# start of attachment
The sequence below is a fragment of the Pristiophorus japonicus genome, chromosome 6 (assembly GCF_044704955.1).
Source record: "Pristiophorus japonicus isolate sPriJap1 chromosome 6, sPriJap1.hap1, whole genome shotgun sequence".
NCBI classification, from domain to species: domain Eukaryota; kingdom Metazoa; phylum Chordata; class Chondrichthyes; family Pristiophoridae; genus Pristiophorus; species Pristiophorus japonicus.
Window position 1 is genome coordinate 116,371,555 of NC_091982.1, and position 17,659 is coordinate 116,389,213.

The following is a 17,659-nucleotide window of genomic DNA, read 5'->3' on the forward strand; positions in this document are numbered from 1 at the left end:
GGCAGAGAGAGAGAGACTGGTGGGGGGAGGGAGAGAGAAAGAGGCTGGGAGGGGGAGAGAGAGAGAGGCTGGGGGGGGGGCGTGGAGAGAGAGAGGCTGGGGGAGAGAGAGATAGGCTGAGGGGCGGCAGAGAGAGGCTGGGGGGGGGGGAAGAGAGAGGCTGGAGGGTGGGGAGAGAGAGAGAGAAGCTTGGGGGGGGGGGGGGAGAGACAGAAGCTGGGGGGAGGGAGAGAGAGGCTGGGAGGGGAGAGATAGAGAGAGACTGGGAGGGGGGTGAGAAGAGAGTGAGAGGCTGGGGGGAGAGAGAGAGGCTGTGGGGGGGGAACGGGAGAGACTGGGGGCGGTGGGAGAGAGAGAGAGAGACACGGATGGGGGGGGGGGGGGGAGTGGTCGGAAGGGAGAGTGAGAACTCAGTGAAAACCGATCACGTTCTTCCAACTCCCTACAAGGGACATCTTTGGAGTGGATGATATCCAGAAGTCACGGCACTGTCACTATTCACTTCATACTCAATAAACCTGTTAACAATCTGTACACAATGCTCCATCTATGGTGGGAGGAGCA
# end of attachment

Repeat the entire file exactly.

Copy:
The sequence below is a fragment of the Pristiophorus japonicus genome, chromosome 6 (assembly GCF_044704955.1).
Source record: "Pristiophorus japonicus isolate sPriJap1 chromosome 6, sPriJap1.hap1, whole genome shotgun sequence".
NCBI classification, from domain to species: domain Eukaryota; kingdom Metazoa; phylum Chordata; class Chondrichthyes; family Pristiophoridae; genus Pristiophorus; species Pristiophorus japonicus.
Window position 1 is genome coordinate 116,371,555 of NC_091982.1, and position 17,659 is coordinate 116,389,213.

The following is a 17,659-nucleotide window of genomic DNA, read 5'->3' on the forward strand; positions in this document are numbered from 1 at the left end:
GGCAGAGAGAGAGAGACTGGTGGGGGGAGGGAGAGAGAAAGAGGCTGGGAGGGGGAGAGAGAGAGAGGCTGGGGGGGGGGCGTGGAGAGAGAGAGGCTGGGGGAGAGAGAGATAGGCTGAGGGGCGGCAGAGAGAGGCTGGGGGGGGGGGAAGAGAGAGGCTGGAGGGTGGGGAGAGAGAGAGAGAAGCTTGGGGGGGGGGGGGGAGAGACAGAAGCTGGGGGGAGGGAGAGAGAGGCTGGGAGGGGAGAGATAGAGAGAGACTGGGAGGGGGGTGAGAAGAGAGTGAGAGGCTGGGGGGAGAGAGAGAGGCTGTGGGGGGGGAACGGGAGAGACTGGGGGCGGTGGGAGAGAGAGAGAGAGACACGGATGGGGGGGGGGGGGGGAGTGGTCGGAAGGGAGAGTGAGAACTCAGTGAAAACCGATCACGTTCTTCCAACTCCCTACAAGGGACATCTTTGGAGTGGATGATATCCAGAAGTCACGGCACTGTCACTATTCACTTCATACTCAATAAACCTGTTAACAATCTGTACACAATGCTCCATCTATGGTGGGAGGAGCA